The more I choose words that are affirming and confirming, the easier it is to see myself on top of Katahdin. Positive affirmation, self-manifestation, visualization, whatever you may call it. It’s very real to me. Choosing an internal and external dialogue that presents itself positively. An example: “When I make it to Katahdin…” versus “If I make it to Katahdin…”. They have a very different tone. I used to see this in my dance students all the time. The ones who would say “I can’t do that.” never did. The ones that said “I can’t do that yet.” would soon find out how. It’s very simple but a key to success in my opinion.
The only person stopping me from getting to Maine is me. And that’s the bottom line. If I can’t find a way to believe in myself then how can I ever expect to accomplish anything? At the end of the day, we are our own worst enemies. How I choose to battle myself mentally before, during, and after this journey will result in the success of my overall adventure. If I can’t learn from the good, bad and ugly then I have not mentally prepared myself for victory on Katahdin.
I’ve worked a lot harder to gain a lot less. I am ready to battle myself mentally, physically, and emotionally. I choose to walk the path of the Appalachian Trail with the knowledge that I can do this.
This is the way.
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Hello! I feel that we have a lot in common! Same feels, same age (almost), and similar thoughts *heart eyes emoji*. I’m excited to keep readin your blogs, we got this! I’m leaving toward the end of this month, hope to meet you out there 🙂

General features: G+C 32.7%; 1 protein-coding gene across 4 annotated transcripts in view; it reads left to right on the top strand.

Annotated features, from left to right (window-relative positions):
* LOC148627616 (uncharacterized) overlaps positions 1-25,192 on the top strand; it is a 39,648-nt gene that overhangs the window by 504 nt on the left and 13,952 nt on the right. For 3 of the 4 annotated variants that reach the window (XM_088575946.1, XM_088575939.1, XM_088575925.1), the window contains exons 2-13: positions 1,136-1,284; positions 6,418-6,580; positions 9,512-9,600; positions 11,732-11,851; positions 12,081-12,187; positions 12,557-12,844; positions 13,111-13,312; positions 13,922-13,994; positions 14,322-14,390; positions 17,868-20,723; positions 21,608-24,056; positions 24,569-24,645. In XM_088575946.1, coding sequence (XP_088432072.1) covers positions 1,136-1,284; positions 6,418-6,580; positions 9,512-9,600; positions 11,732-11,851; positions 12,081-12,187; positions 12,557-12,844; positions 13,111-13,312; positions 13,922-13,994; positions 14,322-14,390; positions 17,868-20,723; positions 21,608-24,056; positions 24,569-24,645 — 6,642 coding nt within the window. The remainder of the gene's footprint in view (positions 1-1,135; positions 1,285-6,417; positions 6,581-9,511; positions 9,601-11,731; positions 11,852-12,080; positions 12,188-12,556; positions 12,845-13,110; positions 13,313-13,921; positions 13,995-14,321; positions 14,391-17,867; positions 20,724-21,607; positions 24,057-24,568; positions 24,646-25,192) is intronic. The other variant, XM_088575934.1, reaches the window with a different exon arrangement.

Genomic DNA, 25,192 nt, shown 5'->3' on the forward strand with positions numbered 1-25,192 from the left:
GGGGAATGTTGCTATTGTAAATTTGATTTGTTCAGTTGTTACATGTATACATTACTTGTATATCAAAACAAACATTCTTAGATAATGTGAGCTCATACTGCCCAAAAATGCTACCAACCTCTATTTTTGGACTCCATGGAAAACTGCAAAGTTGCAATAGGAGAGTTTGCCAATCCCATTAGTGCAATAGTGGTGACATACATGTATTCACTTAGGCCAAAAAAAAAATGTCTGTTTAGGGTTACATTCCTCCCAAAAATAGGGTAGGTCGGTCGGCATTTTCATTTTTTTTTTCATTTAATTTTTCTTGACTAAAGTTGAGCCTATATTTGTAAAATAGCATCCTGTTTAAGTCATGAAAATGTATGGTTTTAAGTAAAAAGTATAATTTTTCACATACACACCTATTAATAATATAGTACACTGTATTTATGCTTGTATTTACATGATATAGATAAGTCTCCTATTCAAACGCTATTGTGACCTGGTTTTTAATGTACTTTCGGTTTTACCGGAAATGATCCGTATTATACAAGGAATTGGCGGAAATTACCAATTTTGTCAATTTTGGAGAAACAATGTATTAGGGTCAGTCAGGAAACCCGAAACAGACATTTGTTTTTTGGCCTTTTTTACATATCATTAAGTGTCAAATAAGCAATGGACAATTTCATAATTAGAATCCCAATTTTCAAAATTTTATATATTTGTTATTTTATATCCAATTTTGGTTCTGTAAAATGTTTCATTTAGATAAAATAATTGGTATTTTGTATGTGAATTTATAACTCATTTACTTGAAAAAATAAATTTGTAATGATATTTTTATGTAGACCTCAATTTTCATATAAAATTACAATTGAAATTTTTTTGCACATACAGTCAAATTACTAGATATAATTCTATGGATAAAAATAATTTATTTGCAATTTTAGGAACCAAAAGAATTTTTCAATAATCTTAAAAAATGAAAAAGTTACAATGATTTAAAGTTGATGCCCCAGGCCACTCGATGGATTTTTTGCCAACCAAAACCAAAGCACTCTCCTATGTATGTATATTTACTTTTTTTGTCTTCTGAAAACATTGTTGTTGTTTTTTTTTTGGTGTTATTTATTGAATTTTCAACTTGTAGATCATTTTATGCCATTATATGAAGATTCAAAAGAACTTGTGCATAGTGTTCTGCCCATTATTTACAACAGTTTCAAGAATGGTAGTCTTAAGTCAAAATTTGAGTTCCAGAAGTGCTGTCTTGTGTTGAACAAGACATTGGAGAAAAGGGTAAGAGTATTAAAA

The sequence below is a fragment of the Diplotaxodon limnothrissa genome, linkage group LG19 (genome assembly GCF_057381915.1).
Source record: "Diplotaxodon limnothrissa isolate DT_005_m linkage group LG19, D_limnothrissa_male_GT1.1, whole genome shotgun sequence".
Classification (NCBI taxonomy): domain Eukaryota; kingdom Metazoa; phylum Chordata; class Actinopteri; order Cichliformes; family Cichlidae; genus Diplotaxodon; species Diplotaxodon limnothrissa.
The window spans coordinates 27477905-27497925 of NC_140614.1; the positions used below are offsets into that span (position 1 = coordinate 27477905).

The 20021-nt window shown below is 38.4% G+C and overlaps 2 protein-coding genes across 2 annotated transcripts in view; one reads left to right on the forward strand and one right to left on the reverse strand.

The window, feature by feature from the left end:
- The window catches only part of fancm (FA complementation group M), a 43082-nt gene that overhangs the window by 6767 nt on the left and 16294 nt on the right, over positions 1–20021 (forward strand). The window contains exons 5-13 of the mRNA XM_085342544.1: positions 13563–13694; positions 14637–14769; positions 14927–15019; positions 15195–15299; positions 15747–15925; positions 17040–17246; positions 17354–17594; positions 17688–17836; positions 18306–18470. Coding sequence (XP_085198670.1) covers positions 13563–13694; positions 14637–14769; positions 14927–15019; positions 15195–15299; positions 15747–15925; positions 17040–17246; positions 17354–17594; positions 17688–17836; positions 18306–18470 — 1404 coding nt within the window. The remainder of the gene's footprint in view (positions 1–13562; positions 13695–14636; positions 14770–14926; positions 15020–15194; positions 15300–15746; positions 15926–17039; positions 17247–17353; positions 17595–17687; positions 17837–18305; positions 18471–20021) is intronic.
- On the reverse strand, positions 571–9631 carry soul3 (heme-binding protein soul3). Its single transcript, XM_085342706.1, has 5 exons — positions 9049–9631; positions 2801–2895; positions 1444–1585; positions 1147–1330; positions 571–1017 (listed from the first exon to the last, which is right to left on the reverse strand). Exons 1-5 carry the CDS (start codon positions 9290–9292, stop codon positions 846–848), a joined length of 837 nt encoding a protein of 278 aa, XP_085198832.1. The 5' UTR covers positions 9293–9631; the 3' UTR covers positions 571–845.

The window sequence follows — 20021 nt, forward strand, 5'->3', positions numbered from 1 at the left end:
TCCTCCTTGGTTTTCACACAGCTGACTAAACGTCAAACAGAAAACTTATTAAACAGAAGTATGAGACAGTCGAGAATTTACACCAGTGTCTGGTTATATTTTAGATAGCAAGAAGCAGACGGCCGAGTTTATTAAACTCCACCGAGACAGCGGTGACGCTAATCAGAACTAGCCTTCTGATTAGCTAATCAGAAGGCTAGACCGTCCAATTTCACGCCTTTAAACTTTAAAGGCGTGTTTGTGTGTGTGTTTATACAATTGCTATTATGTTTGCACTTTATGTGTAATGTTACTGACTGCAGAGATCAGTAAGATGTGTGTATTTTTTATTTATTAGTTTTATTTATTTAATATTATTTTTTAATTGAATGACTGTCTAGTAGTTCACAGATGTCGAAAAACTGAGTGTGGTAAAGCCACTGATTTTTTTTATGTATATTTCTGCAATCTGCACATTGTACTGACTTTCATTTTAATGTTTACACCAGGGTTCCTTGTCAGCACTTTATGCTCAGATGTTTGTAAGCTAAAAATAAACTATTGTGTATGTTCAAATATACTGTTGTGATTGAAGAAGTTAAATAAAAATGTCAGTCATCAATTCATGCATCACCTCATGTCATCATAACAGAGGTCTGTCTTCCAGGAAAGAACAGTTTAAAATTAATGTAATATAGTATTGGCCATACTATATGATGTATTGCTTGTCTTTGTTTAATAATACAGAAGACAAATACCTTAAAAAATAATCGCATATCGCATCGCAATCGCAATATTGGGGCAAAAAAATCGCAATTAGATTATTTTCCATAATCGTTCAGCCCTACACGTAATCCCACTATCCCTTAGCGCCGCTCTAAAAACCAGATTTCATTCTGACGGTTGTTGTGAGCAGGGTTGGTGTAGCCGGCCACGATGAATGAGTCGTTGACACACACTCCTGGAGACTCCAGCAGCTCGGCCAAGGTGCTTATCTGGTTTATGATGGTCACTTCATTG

So proud of you and the physical, mental, and logistical preparation you are putting into this. I share in your “fears” (I think of them as concerns), but have no doubt that you will overcome every obstacle and challenge the Trail will throw at you… except peanutbutt. You may not be able to overcome that… but we will love you just the same.😜
I will worry enough for both of us…so you can take that off of your “to do” list. I love you and totally believe in you!!
this is the way!
I love reading your blog so much, you are such a thoughtful and interesting writing. Also you had me giggling with that numbered list. I'm fangirling hard from afar because you are so kick ass and inspiring and I can't wait to follow along on your trek! Also, I climbed Katahdin last year and I can't think of a better way to finish 2000+ miles!!
I love your writing style. You have the three Hs, humble, humorous, honest. I look forward to following your Trek posts!